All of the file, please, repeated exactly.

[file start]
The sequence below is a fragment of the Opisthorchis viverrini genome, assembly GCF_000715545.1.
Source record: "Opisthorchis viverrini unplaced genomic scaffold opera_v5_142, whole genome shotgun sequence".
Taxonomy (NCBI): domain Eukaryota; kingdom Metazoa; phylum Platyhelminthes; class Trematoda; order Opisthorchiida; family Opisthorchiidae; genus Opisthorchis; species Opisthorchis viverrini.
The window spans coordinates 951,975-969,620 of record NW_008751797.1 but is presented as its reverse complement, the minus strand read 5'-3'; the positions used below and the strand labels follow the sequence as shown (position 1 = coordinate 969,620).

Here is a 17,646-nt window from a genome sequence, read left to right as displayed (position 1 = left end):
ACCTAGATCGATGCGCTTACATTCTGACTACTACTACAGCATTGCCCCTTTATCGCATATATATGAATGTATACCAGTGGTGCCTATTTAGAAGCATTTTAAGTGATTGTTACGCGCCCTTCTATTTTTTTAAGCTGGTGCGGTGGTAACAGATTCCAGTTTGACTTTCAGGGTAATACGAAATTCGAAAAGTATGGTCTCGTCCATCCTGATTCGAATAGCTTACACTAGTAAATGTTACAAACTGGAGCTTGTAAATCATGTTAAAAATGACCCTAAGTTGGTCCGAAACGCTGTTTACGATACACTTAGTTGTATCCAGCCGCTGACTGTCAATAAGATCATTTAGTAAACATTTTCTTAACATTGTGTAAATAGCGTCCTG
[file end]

The sequence below is a fragment of the Opisthorchis viverrini genome, assembly GCF_000715545.1.
Source record: "Opisthorchis viverrini unplaced genomic scaffold opera_v5_142, whole genome shotgun sequence".
Taxonomy (NCBI): domain Eukaryota; kingdom Metazoa; phylum Platyhelminthes; class Trematoda; order Opisthorchiida; family Opisthorchiidae; genus Opisthorchis; species Opisthorchis viverrini.
The window spans coordinates 951,975-969,620 of record NW_008751797.1 but is presented as its reverse complement, the minus strand read 5'-3'; the positions used below and the strand labels follow the sequence as shown (position 1 = coordinate 969,620).

Here is a 17,646-nt window from a genome sequence, read left to right as displayed (position 1 = left end):
ACCTAGATCGATGCGCTTACATTCTGACTACTACTACAGCATTGCCCCTTTATCGCATATATATGAATGTATACCAGTGGTGCCTATTTAGAAGCATTTTAAGTGATTGTTACGCGCCCTTCTATTTTTTTAAGCTGGTGCGGTGGTAACAGATTCCAGTTTGACTTTCAGGGTAATACGAAATTCGAAAAGTATGGTCTCGTCCATCCTGATTCGAATAGCTTACACTAGTAAATGTTACAAACTGGAGCTTGTAAATCATGTTAAAAATGACCCTAAGTTGGTCCGAAACGCTGTTTACGATACACTTAGTTGTATCCAGCCGCTGACTGTCAATAAGATCATTTAGTAAACATTTTCTTAACATTGTGTAAATAGCGTCCTG